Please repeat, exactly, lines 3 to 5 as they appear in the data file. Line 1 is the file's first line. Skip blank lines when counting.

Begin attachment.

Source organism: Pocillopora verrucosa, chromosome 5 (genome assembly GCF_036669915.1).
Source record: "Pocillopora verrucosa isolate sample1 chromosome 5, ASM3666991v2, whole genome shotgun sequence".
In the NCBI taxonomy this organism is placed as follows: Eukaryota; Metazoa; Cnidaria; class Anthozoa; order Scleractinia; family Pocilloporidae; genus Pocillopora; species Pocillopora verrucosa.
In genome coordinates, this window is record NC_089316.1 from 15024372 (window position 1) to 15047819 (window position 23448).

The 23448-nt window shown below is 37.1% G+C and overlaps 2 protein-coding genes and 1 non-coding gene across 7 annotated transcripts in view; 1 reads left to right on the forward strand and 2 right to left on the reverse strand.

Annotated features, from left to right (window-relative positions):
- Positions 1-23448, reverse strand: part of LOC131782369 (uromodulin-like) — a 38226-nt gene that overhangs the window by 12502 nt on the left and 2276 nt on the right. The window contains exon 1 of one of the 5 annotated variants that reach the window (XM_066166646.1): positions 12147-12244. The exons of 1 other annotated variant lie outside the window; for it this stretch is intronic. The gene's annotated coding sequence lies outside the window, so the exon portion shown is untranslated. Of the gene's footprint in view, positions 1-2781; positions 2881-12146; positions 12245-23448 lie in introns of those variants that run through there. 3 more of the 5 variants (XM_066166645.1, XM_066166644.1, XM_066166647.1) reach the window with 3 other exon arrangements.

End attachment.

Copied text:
In the NCBI taxonomy this organism is placed as follows: Eukaryota; Metazoa; Cnidaria; class Anthozoa; order Scleractinia; family Pocilloporidae; genus Pocillopora; species Pocillopora verrucosa.
In genome coordinates, this window is record NC_089316.1 from 15024372 (window position 1) to 15047819 (window position 23448).

The 23448-nt window shown below is 37.1% G+C and overlaps 2 protein-coding genes and 1 non-coding gene across 7 annotated transcripts in view; 1 reads left to right on the forward strand and 2 right to left on the reverse strand.